September 9, 2008 at 10:10 pm #5226
I have developed an application to encrypt network traffic via an NDIS driver. I currently change the IP protocol from 6 to 99. This allows me to identify packets that I have modified/encrypted. The problem is most routers do not recognize protocol 99 and kills/stops the packet from being sent. I have looked at the IP options, but I am not sure of the proper way to modify the IP options. Based on what I have read I should be able to add my options with out changing other options already set. Can someone tell me have to understand how options are set and what they mean. for example IP Option “608038481”, how does these option break down.September 11, 2008 at 6:23 am #6677
First of all I would recommend to use one of the known protocols to tunnel encrypted packets. There are several options and all of them will be successfully processed by routers:
1) IPSEC ESP protocol
As an example you can look at the GRETunnel sample from WinpkFilter samples set. It does not actually encrypt the tunneled packet but it is fairly simple to add encryption. If you need to have an extra information attached to the packet you can also use extended GRE.September 12, 2008 at 1:51 pm #6678
I have the GRE example, but it does not change to Options in anyway that I can tell?September 12, 2008 at 7:45 pm #6679
Why do you want to add/change IP options? If you want to add extra encryption related information to the packet there are other possibilities.September 12, 2008 at 8:22 pm #6680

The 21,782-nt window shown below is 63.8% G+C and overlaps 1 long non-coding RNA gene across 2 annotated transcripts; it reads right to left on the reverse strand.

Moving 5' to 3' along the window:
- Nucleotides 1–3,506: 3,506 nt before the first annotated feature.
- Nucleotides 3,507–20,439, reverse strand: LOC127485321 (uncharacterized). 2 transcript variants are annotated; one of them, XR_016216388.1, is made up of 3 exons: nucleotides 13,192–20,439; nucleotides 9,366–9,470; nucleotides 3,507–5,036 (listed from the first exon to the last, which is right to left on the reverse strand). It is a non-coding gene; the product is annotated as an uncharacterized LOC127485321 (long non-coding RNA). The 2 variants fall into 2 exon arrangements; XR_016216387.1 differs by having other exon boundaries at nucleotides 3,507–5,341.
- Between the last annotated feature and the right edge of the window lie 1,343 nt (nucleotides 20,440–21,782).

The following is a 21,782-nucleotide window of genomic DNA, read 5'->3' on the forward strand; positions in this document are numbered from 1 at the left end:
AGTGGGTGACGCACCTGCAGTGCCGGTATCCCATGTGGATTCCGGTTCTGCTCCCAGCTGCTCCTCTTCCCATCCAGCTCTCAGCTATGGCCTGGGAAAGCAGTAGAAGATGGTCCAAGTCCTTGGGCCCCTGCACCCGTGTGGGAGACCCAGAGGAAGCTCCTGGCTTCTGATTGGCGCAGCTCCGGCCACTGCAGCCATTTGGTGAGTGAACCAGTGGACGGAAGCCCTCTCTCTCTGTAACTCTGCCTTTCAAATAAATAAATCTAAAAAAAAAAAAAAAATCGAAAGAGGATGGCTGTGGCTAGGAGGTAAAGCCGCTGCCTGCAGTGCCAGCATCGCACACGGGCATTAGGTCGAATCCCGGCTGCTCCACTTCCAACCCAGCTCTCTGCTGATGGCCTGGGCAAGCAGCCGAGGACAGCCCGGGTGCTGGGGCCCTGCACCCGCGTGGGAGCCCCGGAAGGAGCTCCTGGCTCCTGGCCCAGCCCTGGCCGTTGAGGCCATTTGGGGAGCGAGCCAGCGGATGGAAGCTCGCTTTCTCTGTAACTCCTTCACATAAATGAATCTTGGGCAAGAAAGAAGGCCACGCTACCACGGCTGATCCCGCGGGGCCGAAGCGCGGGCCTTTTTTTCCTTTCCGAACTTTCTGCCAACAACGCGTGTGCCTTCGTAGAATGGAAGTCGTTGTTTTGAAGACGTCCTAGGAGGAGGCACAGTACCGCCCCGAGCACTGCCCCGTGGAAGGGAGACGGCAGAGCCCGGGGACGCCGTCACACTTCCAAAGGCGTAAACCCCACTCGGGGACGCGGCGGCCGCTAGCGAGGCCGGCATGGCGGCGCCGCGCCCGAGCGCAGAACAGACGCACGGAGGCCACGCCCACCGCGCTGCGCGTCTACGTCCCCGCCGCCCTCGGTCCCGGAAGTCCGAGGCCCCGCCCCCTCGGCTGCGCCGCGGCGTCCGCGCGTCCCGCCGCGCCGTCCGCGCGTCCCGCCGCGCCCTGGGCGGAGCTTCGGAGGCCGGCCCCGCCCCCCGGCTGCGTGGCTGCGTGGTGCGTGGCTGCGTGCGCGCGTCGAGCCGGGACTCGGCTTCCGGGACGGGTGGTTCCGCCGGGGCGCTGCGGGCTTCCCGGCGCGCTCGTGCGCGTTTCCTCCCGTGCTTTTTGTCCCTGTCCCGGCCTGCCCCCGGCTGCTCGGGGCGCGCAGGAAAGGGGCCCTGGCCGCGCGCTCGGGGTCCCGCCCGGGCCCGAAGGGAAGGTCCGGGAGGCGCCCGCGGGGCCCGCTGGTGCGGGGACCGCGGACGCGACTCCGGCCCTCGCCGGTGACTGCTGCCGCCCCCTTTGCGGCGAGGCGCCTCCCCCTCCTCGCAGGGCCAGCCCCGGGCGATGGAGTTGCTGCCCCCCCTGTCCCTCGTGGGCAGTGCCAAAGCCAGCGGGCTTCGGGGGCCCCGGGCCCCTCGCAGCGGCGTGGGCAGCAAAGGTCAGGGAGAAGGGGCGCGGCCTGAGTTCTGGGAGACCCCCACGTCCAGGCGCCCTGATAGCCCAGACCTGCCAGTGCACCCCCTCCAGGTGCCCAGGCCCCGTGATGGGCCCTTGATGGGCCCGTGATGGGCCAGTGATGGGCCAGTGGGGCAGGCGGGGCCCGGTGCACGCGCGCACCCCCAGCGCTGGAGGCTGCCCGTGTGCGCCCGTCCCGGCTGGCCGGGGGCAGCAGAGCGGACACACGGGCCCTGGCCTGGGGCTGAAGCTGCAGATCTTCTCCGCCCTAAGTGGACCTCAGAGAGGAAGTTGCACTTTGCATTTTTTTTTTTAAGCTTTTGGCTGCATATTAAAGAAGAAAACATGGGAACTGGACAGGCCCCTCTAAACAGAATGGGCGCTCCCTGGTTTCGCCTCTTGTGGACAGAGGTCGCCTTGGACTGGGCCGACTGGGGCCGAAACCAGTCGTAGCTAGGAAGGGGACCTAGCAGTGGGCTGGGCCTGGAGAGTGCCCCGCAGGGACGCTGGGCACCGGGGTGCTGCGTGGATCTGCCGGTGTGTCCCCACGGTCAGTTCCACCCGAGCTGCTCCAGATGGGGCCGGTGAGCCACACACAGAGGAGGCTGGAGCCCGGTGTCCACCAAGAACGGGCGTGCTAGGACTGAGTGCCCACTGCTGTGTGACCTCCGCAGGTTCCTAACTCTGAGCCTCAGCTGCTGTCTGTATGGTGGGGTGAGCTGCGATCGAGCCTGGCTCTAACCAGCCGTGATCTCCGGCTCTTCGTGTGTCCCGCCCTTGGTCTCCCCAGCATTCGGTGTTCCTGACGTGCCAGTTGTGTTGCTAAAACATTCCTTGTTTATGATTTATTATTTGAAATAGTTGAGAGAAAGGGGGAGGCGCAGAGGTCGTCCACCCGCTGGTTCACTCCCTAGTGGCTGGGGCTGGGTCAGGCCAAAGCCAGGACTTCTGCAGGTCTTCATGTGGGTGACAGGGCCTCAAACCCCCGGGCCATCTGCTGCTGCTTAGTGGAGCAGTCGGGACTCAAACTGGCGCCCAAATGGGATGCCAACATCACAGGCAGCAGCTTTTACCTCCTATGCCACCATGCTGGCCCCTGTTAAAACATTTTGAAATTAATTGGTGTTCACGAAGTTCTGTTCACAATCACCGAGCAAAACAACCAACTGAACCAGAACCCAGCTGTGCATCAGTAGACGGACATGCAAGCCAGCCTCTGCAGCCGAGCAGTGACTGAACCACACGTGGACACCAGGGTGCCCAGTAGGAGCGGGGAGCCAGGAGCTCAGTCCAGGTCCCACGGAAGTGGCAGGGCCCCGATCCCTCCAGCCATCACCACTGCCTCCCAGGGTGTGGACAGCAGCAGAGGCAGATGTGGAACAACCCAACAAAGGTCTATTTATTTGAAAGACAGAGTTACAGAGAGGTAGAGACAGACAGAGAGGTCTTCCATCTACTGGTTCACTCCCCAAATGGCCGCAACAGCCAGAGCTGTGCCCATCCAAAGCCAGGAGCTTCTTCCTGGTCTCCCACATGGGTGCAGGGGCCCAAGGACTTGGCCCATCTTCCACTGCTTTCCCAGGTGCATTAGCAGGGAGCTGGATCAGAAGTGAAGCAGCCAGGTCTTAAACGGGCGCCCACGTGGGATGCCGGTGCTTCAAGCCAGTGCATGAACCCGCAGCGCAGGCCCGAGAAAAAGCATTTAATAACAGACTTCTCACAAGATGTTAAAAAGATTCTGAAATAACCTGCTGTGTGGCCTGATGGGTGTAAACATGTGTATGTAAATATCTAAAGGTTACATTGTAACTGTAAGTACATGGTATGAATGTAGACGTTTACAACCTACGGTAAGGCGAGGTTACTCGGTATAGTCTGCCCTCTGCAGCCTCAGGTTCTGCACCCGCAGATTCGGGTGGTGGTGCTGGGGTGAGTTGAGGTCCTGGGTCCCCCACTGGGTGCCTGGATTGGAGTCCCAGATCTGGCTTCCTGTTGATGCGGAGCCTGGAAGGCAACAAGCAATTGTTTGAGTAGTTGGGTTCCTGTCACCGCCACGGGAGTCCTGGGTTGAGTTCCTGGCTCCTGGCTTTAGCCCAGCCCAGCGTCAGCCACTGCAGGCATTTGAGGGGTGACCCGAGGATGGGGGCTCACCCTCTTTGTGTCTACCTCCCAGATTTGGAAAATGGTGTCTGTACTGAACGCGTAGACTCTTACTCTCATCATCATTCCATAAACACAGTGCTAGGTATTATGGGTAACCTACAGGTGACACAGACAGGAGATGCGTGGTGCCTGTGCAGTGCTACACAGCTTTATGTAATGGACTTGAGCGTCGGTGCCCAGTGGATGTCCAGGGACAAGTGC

Some of my customers want to use my application to encrypt video to a public IP. The problem is some routers have been configure to block most protocols except TCP taffic. So I want to explore other ways I can identify packets that I have changed/encrypted. The routers that I am dealing with seem to drop packets that have a protocol that they do not identify. I believe having an option to place an identifier in the options will allow me to make my application more robust. If there are yet better options out there to accomplish the same goal of identifying packets that I modify, please tell me about it. I do realize that using a common protocol like IPSEC may get me through the router, but it may confuse traffic as well. My encryption solution is disruptive and does not fall into the normal encryption schema.
I currently insert my special header into the packet, so all the information needed to decrypt the packet is already there. I currently change the protocol from 6 to 99 so that I can identify packets that I have changed.September 13, 2008 at 7:38 am #6681
The problem is some routers have been configure to block most protocols except TCP taffic.
In this case you may want to tunnel packets inside the SSL stream over TCP. An example, this method is used in http://www.projectloki.com VPN solution.
I do realize that using a common protocol like IPSEC may get me through the router, but it may confuse traffic as well. My encryption solution is disruptive and does not fall into the normal encryption schema.
Why not to use GRE tunneling then? Routers usually pass GRE and even may NAT if you use extended GRE header.September 13, 2008 at 3:25 pm #6682
I am still looking at IP Options as a backup. I am also making the application so that the user can choose the protocol that best suites his/her environment.
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